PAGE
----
. . .The Defense of Democracies ad also claims that vital intelligence was lost because of the delay in passing a new law, citing claims from administration officials. The Los Angeles Times reported the administration backtracked form this claim soon after it was made.
Looks like the group is up to its old tricks of simply not being straight with citizens. If it wants bogus, it should try the local funhouse mirrors. See the Newsweek/Factcheck.org article to see the way the group twisted the facts the first time around: Fear and False Claims--Playing the terrorism card, a GOP-linked group twists facts about a controversial electronic surveillance bill.
Update: Welcome Raw Story readers. We welcome the mention and the visit. [end update]
Brian Wise, communications director for the Defense of Democracies, wrote yesterday to let us know that the group would be running a new radio ad in the First. He kindly sent us the following transcript this morning:
Since 9/11, the terrorist threat to America has increased.
But since February 16th…our ability to stop that threat has been interrupted.
The law allowing us to intercept communications from new terrorist groups has expired – risking vital intelligence that could prevent future attacks.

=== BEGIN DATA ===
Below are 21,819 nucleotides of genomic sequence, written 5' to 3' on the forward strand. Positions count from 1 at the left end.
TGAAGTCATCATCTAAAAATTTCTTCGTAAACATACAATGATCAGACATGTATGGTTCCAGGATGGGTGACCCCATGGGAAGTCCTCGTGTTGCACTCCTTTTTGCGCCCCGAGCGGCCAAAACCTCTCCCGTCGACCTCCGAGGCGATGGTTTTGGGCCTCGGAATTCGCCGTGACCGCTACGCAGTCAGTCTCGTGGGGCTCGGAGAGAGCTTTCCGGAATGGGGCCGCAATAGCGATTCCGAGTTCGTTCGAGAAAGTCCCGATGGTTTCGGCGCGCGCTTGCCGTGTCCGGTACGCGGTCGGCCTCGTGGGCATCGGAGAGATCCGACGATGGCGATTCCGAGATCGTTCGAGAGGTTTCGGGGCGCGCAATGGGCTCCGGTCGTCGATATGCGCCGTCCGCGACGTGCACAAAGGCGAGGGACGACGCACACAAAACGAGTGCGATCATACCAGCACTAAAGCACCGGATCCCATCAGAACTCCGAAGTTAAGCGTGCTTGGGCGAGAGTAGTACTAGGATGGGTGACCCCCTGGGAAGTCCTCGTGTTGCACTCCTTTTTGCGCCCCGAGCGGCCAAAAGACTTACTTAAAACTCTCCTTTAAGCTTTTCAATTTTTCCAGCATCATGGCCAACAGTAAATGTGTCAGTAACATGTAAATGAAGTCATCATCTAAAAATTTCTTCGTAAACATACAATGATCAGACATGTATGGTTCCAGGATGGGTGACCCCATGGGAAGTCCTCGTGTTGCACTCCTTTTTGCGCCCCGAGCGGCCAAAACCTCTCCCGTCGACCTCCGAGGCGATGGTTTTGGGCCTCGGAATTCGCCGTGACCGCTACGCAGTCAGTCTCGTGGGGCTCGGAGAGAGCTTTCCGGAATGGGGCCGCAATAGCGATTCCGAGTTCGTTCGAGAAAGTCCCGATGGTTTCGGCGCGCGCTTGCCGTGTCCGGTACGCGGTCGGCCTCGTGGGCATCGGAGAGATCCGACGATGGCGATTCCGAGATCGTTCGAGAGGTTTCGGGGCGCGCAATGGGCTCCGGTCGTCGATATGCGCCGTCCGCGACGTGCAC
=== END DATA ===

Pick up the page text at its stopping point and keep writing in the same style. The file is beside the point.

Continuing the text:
Senate Democrats and Republicans voted overwhelmingly for a bipartisan compromise to extend terrorist surveillance.
And twenty-one House Democrats signed a letter supporting the Senate’s plan -- because failing to pass it, quote “could place our national security at undue risk.”
But two months later Nancy Pelosi and some House Democrats still refuse to bring the Senate’s bill to a vote.
Instead, they passed a sham bill that fails to restore the authority our intelligence agencies need.
Tell Representative Tim Walz and the House to do their job – and pass the Senate’s Terror Surveillance Bill.
The disclaimer notes that the Defense of Democracies Action Fund paid for the ad.